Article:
2 better understanding of the causes and impacts of IT disasters. In this article, we analyze 19 years of disaster recovery data, with the goal of giving organizations a foundation for system design strategies to ensure business continuity. Risk Management Many activities undertaken by organizations do not have predictable outcomes; one can t predict the return from a new project, for example. As such, occurrence of these types of events can only be described in terms of a range of possible outcomes and the likelihood or probability of each outcome. The lack of predictability of outcomes is referred to as risk. The concept of risk does not imply all possible outcomes are adverse, only that the precise probabilities of the outcomes are unknown [1]. Risk management concerns the management of events, usually adverse in nature, which cannot be predicted. The overarching objective of risk management is to purchase coverage for enough insurable perils that managers are free to focus on the central affairs of business [7]. Some risks faced by the firm are either so remote, such as data center destruction by meteorite impact, or so routinely small, such as a corrupted floppy disk, that they are minor concerns to managers. Between these two extremes lie risks of sufficient probability and severity to impose significant threat and uncertainty [1]. These losses are the primary focus of corporate risk management activity (see Figure 1). Risk managers use statistical techniques based on probability distributions (such as normal, bimodal, and Poisson) to develop quantitative estimates of the frequency and severity of hazards facing the firm, to determine precisely how much coverage the firm should purchase. The rapid development of new technologies means new risks with an insufficient history to base premium rates on now comprise a larger proportion of all risks [3]. In many companies, responsibility for managing technology risk now falls between the purview of two functions: The IS unit and the risk management department. Partnering with the IS department, which is well versed in technology but not trained to assess organizational risk, helps remove some of the mystery from technology-related risk so familiar risk management approaches can be applied [4, 8]. Claim frequency and size are two components that must be considered when calculating the risk premium, which is the amount needed to meet the expected cost of the risk covered, sans management fees and other overhead expenses [3]. Only in rare Figure 1. IT disaster risk. Minor IT failure High frequency Risk Management Domain Major IT failure Low frequency Figure 1. IT disaster risk. 202 September 2003/Vol. 46, No. 9ve COMMUNICATIONS OF THE ACM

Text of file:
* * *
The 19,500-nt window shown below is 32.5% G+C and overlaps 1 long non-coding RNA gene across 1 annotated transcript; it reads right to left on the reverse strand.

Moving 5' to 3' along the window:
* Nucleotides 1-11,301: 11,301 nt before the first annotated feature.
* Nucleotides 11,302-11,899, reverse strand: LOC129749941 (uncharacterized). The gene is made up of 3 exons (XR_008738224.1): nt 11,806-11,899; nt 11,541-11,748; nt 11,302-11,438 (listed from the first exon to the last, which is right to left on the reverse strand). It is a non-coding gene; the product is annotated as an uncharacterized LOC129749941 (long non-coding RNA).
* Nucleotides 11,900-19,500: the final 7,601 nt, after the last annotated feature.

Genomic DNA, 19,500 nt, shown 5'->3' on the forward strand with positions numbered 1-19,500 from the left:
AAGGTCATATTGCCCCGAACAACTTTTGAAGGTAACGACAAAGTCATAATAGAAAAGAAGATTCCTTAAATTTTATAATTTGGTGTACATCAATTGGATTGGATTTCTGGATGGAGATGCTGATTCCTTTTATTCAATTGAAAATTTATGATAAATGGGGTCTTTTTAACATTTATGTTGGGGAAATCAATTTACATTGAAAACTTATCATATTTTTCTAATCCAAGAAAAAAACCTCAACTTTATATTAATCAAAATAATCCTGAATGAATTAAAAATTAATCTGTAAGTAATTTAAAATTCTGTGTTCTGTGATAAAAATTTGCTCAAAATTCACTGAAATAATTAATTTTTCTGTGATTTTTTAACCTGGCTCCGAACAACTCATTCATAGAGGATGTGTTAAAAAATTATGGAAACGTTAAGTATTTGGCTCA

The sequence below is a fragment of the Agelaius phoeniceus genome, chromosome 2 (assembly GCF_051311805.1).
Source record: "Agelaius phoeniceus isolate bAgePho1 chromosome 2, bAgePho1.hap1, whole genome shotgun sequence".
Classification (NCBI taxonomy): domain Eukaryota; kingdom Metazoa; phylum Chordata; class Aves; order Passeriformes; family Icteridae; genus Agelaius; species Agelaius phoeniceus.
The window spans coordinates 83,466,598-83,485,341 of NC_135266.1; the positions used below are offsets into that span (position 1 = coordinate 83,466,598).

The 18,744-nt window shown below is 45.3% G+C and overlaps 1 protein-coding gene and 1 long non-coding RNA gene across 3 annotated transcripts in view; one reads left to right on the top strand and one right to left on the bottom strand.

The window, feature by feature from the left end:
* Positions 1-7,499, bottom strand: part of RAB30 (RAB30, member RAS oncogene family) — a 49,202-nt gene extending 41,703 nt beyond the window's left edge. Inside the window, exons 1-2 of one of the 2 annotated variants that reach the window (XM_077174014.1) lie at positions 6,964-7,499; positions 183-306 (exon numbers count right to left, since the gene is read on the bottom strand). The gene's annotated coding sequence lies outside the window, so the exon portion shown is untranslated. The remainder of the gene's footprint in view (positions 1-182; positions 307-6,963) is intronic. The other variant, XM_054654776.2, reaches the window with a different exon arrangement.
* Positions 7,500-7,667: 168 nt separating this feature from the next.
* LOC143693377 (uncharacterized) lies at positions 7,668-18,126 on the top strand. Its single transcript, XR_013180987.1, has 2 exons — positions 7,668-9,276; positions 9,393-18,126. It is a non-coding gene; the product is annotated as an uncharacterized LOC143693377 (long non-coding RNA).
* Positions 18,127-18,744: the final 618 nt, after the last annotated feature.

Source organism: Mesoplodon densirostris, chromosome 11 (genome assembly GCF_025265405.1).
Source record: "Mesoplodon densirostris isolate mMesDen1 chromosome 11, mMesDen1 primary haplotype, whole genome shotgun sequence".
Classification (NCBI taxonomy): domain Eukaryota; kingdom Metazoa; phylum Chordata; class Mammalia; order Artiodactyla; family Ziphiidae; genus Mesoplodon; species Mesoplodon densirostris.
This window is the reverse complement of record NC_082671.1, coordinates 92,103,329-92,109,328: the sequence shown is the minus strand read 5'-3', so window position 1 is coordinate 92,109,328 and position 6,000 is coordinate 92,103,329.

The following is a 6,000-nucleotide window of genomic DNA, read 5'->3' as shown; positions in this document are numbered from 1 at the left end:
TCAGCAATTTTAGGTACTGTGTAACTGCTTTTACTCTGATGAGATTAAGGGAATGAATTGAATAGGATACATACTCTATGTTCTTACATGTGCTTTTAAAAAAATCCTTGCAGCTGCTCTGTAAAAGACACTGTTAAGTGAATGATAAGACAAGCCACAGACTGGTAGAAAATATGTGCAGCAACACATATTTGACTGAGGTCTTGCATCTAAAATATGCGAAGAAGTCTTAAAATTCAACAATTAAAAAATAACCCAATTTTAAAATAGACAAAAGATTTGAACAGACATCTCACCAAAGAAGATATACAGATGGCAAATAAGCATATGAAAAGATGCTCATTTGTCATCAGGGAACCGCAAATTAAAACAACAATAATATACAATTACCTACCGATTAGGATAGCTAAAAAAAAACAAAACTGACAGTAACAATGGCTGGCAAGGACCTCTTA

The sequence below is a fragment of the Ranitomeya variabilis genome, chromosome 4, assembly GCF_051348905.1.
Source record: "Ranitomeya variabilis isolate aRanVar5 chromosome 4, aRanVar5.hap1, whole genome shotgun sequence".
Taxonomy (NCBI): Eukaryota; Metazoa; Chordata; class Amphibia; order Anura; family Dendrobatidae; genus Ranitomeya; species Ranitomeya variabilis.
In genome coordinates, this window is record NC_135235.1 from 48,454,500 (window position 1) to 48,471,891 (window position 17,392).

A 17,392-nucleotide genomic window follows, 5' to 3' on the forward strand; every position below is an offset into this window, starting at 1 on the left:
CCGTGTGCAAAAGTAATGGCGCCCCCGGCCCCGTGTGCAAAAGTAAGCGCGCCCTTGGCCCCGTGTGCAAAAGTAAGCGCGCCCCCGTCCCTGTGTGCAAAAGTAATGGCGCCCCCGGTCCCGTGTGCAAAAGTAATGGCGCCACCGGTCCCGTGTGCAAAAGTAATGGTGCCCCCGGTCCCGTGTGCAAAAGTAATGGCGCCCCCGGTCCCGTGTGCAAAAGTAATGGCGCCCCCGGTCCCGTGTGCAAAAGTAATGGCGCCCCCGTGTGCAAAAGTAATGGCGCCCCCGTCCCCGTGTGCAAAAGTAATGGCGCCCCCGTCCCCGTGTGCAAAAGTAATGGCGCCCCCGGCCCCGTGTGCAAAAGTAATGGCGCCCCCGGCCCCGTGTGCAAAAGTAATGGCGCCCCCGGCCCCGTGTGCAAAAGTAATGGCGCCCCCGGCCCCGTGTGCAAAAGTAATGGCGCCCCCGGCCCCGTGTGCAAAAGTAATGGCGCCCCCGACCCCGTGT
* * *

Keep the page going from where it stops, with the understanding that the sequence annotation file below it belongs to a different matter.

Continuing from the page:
3 cases should claim frequency alone be used to calculate risk premium. Most factors affect frequency and size differently. For example, an upgrade to a hard drive with more storage capacity may have a small effect on the frequency of drive failures within a given time period, but any potential data loss would be more sizable than with a smaller drive. The increased use of IT for vital business processes has facilitated the growth of a new economy. Yet, dependence on technology holds the potential to bankrupt an organization. Generally accepted analysis techniques used in risk management can be applied to IT to help meet this challenge. An analysis employing such techniques can provide a risk profile to identify specific disruptive events, business segments, locations, individual policies, or contracts that contribute disproportionately to overall loss potential. Such an analysis can reduce uncertainty and support better strategic decision-making [10]. IT Disaster Risk For the purposes of this article, a major international provider of disaster recovery services supplied data on all disaster recovery events experienced by the firm s clients from 1981 to The firm had a market share of 38% when it supplied the data, and it provided services to at least seven of the top 10 companies in a range of industries. Thus, we believe it is reasonable to assert the data are representative of disaster incidents. A total of 429 disaster declarations were reported during that time. The data collected for each disaster included a description of the disruption, the recovery facility used by the client, the type of computer equipment utilized in the recovery, and the number of days the client occupied the hot site facility. The firm s customers declared IT disasters for a variety of reasons. In one case, an intense freeze caused a water main to burst, flooding the computer room and destroying all equipment. That customer occupied a hot site for 45 days. In another incident, an air conditioning failure caused the temperature in a client s computer room to exceed the safe operating range of the equipment, resulting in a one-day hot site occupation. Another customer declared a disaster due to the threat of an approaching hurricane in a coastal region and occupied one of the recovery facilities for two days. In order to provide a conceptual basis for analysis of the incidents, the causes for all the disasters were carefully reviewed and grouped into 14 categories. Table 1 lists the seven disaster categories that occurred most frequently along with their Category Disruptive act Fire IT failure IT move/upgrade Natural event Power outage Water leakage Table 1. Most frequent IT disasters. Description Worker strikes and other intentional human acts, such as bombs or civil unrests, designed to interrupt the normal processes of organizations. Electrical or natural fires. Hardware, software, or network problems such as DASD failures or bad controller cards. Data center moves and CPU upgrades undertaken by the company that cause disruption. Earthquakes, hurricanes, severe weather (for example, heavy rains or snowfall) or other events that lack dependence on human activity. Loss of power. Unintended loss of contained water (for example, pipe leaks, main breaks). Table 1. Most frequent IT disasters. COMMUNICATIONS OF THE ACM September 2003/Vol. 46, No. 9ve 203